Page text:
Dylan Dog: Dead of Night has vampires. It has werewolves. It has zombies and ancient prophecies and endless narration to boot. A monster mash and genre mash-up that leaves one pining for the swagger of Hellboy, it’s a comic book adaptation that feels primarily like fan service to those who not only already know the titular paranormal investigator, but are already convinced that he’s a ghoul-fighting badass.
Dylan (Brandon Routh) is trying to do the traditional private eye thing in New Orleans after losing a loved one to his last supernatural case. When approached by Elizabeth (Anita Briem) to find out who or what killed her father, he hesitates, but once his smart-aleck partner, Marcus (Sam Huntington), meets a similar end, Dylan is forced back into commission.
Director Kevin Munroe (TMNT) adheres to noir convention throughout, as Routh provides ample exposition in voice-over when characters aren’t already explaining everything in their dialogue exchanges. Naturally, there are blood feuds between vampires and werewolves; naturally, every vampire and werewolf that Dylan runs into refers vaguely to his troubled past. And while Routh certainly has the look to pull off this, his first leading role since 2006’s Superman Returns, his performance – much like everyone else’s – exudes little charisma, often limited to dejected looks, wry quips and the ability to draw a handgun on a creature of the night. Given his proven charms in Superman, Scott Pilgrim vs. The World and Zack and Miri Make a Porno, it’s a shame that he isn’t given more to work with here.
Huntington, his Superman Returns sidekick, comes back to life in order to dole out sarcasm and skepticism at every turn, and just like Routh, he’s asked to play a type rather than a (pardon me) fleshed-out character. When we aren’t being subjected to the tedium of the central mystery, we’re offered corny comedic asides instead. Marcus doesn’t want to eat worms! Marcus walks in on Dylan and Elizabeth post-coitus! Marcus doesn’t like having his missing arm replaced with that of a darker stranger!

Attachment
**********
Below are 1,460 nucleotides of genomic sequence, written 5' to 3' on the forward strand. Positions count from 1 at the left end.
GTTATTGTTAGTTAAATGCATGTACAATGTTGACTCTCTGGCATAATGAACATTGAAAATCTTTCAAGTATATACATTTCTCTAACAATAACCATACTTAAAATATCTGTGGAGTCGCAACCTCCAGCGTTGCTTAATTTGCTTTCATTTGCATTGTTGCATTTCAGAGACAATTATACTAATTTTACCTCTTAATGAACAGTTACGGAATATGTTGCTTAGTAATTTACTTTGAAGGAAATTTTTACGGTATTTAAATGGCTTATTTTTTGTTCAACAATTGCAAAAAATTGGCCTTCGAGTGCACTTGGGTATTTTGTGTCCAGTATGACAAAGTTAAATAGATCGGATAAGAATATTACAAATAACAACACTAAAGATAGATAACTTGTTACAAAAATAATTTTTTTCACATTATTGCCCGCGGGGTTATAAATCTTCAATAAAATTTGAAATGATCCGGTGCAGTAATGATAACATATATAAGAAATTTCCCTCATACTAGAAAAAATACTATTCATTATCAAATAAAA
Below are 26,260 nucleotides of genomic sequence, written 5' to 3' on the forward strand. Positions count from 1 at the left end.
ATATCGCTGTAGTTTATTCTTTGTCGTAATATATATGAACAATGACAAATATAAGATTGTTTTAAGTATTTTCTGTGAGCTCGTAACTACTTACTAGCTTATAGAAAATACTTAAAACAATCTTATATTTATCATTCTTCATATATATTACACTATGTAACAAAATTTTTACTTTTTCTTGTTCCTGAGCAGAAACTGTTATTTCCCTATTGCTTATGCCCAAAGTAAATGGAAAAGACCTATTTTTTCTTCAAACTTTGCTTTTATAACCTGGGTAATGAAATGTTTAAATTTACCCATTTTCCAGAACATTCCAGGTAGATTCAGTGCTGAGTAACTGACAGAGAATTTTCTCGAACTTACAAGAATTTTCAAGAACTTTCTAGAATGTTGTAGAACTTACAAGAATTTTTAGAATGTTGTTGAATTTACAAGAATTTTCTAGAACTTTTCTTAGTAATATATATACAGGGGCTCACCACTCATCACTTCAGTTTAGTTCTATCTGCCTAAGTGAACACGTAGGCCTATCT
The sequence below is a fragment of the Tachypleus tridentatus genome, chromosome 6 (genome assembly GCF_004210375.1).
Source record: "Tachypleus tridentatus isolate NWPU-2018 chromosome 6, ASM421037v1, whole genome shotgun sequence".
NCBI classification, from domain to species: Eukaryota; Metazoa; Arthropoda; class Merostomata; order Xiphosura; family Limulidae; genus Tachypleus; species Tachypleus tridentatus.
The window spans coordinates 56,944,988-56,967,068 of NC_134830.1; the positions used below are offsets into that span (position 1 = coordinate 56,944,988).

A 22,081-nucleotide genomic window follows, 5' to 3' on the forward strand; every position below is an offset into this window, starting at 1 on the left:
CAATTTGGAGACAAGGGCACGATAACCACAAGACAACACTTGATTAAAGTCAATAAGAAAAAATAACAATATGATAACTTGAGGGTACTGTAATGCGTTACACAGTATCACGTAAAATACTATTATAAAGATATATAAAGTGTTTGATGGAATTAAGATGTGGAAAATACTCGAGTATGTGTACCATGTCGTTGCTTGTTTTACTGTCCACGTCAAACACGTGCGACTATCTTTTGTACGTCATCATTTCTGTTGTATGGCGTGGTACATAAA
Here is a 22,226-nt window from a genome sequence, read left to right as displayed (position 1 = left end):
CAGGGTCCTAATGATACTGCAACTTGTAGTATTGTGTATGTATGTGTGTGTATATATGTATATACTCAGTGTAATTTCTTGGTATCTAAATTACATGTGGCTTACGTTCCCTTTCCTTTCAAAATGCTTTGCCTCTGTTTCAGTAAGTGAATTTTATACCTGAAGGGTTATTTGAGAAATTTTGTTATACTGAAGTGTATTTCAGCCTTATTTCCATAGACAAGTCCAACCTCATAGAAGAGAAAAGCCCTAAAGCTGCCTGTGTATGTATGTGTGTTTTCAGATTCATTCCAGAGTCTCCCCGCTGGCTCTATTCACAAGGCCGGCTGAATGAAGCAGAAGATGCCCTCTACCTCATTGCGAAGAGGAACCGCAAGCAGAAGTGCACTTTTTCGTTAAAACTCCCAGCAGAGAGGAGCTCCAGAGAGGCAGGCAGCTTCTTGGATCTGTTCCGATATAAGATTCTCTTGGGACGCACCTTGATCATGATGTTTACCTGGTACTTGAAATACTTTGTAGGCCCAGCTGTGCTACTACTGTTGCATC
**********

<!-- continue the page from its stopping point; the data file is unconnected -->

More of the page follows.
Even worse off is Briem, as vapid a love interest as they come. A bit better at working with scraps are Peter Stormare and Taye Diggs as the respective leaders of the werewolf and vampire; the former goes hammy, as expected, while the latter plays it cool in an unofficial reprise of Stephen Dorff’s role from Blade. There are marginally nifty concepts here (a body shop for cars doubling as a body shop for corpses, a werewolf clan running a meat packing plant, sunlight interrogation technique, but Munroe is often content with leap-frogging from one half-hearted what-if to the next with little regard for narrative momentum or excitement.
It feels like a hodge-podge of the aforementioned Hellboy and Blade, and let’s not leave out Buffy The Vampire Slayer now. Anyone with an affinity for the original Italian comic and/or practical monster make-up might be satisfied with this would-be franchise starter, but I’m afraid that, for poor Dylan Dog, his movie – much like his decaying sidekick – sorely needs a pulse.